Tackling new maize herbicide challenges

Narrowing of rotations in recent years has made weed control in maize more difficult suggests an AICC agronomist.

Narrowing of rotations in recent years has made weed control in maize more difficult suggests an AICC agronomist, who talks about his own strategies and examines the options for growers.

With the spring drilling window for maize rapidly approaching, thoughts will inevitably start to turn towards pre- and post-emergence herbicides in the coming weeks. For Bath based agronomist Stephen Harrison the imminent loss of Calaris (mesotrione + terbuthylazine) has recently provided a timely opportunity to re-evaluate his approach to dealing with key weed problems facing his customer base of large, progressive dairy farmers in Somerset, west Wiltshire and South Wales.

“Weed challenges on maize have changed significantly since I gained my BASIS qualification in 1984, as has the size of farms I worked with back then. Most of my customers are now large dairy enterprises at the 500+ herd level with cows housed indoors all year round and maize accounting for 50 per cent of the ration.

Key problem weeds in my area are sow thistle, cranesbill, cleavers and black bindweed, most of which have become significantly more problematic as farmers have narrowed their rotation to maize/wheat/maize/wheat,” he explains.

Based on his previous experiences with Calaris, Mr Harrison had already raised question marks over its effectiveness in dealing with some of his messier fields and often felt the product was overly reliant on a more expensive pre-emergence spray.

Having previously trialled bromoxynil and discovered problems linking it to scorching and crop damage, he then looked at dicamba based herbicides but quickly identified that they did not always react well to use on some maize varieties which restricted their use.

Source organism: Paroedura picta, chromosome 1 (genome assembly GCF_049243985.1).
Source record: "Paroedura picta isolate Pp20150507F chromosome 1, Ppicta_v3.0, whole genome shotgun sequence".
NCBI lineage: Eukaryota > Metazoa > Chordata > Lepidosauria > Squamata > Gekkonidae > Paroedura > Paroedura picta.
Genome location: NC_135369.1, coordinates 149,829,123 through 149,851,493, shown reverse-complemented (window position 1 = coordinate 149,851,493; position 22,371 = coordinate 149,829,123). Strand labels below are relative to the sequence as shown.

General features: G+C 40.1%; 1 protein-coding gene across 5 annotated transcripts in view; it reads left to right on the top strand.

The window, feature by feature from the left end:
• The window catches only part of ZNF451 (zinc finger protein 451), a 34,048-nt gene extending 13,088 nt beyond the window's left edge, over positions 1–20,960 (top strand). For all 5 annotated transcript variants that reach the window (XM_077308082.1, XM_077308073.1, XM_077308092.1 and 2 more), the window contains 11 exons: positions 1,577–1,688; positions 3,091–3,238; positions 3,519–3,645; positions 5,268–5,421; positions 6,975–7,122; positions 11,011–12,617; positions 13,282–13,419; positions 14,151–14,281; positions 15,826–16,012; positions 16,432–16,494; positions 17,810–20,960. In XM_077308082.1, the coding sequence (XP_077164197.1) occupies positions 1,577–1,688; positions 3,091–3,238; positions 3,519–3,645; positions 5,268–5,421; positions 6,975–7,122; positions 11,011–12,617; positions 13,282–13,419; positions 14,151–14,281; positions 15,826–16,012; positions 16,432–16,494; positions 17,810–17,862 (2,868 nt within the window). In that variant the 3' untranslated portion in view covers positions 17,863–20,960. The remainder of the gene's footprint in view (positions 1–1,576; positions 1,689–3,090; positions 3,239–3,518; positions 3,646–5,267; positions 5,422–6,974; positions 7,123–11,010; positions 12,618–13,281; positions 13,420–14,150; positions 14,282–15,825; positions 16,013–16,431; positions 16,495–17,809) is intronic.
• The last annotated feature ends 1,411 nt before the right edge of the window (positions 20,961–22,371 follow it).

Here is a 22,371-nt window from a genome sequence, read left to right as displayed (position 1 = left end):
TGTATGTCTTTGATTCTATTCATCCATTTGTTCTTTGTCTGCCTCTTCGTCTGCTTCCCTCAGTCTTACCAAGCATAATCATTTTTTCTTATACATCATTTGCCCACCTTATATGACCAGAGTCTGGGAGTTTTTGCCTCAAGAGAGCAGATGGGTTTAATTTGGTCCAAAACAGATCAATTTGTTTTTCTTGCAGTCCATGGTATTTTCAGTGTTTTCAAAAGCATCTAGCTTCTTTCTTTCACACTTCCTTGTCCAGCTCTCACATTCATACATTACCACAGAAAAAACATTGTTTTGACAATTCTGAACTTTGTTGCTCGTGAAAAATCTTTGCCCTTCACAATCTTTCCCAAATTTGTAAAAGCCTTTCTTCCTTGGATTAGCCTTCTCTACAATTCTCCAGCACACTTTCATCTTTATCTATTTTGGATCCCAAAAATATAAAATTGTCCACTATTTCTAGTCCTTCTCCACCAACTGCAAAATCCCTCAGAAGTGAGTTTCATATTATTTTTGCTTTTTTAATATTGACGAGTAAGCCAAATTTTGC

Herbicide launch

In 2017 following the launch of a new post-emergence herbicide Diva (pyridate), he began trialling the new product alongside nicosulfuron and mesotrione as a single post-em spray as a follow up to pendimethalin, his first choice pre-em herbicide, and was impressed by the first year results.

“The product’s active ingredient pyridate offers a different mode of action to terbuthylazine and I was impressed with its speed of knockdown on emerging weeds and its overall reliability as part of a tank mix. My typical application rate is 0.50-0.75-litres/ha trending more towards the higher rate that increases the herbicide’s effectiveness when tackling stubborn weeds such as mugwort and cranesbill. Diva has no following crop restrictions and works well with all varieties of maize. I believe it has the flexibility maize growers are looking for,” he says.

“Over the past few years (as their maize area has increased) many of my customers have adopted a more professional attitude towards early season weed control. They are cost conscious but, I am pleased to add, not ‘penny pinching’ either and accept that the yield benefits of a cleaner maize crop outweigh the economics of having to apply both a pre- and post-em spray.

“Nozzle selection and positioning are also extremely important when tackling a rapidly developing maize crop and I recommend use of both the Defy 3D and flat fan nozzles which produce a medium-fine droplet that can significantly improve penetration of the spray into and underneath the crop canopy to reach surrounding weeds more effectively, when sequenced correctly in alternating forward and down positions.

“Always make sure you apply Diva using water volumes of 200-litres/ha to achieve good crop coverage,” he concludes.

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